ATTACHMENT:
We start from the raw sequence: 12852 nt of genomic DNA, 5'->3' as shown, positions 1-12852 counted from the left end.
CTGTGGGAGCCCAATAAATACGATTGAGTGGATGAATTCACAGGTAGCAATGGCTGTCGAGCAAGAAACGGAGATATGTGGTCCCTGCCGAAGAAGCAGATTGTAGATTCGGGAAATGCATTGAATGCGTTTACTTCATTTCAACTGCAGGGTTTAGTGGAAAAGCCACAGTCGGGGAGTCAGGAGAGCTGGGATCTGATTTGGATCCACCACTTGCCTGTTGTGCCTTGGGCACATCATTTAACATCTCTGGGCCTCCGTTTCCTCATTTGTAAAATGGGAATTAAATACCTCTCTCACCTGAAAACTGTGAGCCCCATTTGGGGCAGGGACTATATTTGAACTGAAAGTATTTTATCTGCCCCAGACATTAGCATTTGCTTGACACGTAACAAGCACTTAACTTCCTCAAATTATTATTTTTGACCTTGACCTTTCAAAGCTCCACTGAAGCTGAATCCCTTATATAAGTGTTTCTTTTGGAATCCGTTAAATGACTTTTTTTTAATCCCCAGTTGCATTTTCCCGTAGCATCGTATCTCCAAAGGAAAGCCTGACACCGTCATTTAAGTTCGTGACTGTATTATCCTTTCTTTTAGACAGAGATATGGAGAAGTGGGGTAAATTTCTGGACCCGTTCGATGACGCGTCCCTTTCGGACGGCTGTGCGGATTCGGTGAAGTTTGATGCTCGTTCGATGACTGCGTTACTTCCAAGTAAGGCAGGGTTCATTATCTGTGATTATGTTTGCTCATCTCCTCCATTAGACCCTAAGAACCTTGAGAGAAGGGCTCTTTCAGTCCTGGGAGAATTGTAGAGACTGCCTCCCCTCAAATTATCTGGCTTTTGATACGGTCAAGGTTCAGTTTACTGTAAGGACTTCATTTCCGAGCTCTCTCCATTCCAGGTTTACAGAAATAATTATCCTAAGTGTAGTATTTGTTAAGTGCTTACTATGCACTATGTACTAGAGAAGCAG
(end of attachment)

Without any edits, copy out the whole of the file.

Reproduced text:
We start from the raw sequence: 12852 nt of genomic DNA, 5'->3' as shown, positions 1-12852 counted from the left end.
CTGTGGGAGCCCAATAAATACGATTGAGTGGATGAATTCACAGGTAGCAATGGCTGTCGAGCAAGAAACGGAGATATGTGGTCCCTGCCGAAGAAGCAGATTGTAGATTCGGGAAATGCATTGAATGCGTTTACTTCATTTCAACTGCAGGGTTTAGTGGAAAAGCCACAGTCGGGGAGTCAGGAGAGCTGGGATCTGATTTGGATCCACCACTTGCCTGTTGTGCCTTGGGCACATCATTTAACATCTCTGGGCCTCCGTTTCCTCATTTGTAAAATGGGAATTAAATACCTCTCTCACCTGAAAACTGTGAGCCCCATTTGGGGCAGGGACTATATTTGAACTGAAAGTATTTTATCTGCCCCAGACATTAGCATTTGCTTGACACGTAACAAGCACTTAACTTCCTCAAATTATTATTTTTGACCTTGACCTTTCAAAGCTCCACTGAAGCTGAATCCCTTATATAAGTGTTTCTTTTGGAATCCGTTAAATGACTTTTTTTTAATCCCCAGTTGCATTTTCCCGTAGCATCGTATCTCCAAAGGAAAGCCTGACACCGTCATTTAAGTTCGTGACTGTATTATCCTTTCTTTTAGACAGAGATATGGAGAAGTGGGGTAAATTTCTGGACCCGTTCGATGACGCGTCCCTTTCGGACGGCTGTGCGGATTCGGTGAAGTTTGATGCTCGTTCGATGACTGCGTTACTTCCAAGTAAGGCAGGGTTCATTATCTGTGATTATGTTTGCTCATCTCCTCCATTAGACCCTAAGAACCTTGAGAGAAGGGCTCTTTCAGTCCTGGGAGAATTGTAGAGACTGCCTCCCCTCAAATTATCTGGCTTTTGATACGGTCAAGGTTCAGTTTACTGTAAGGACTTCATTTCCGAGCTCTCTCCATTCCAGGTTTACAGAAATAATTATCCTAAGTGTAGTATTTGTTAAGTGCTTACTATGCACTATGTACTAGAGAAGCAG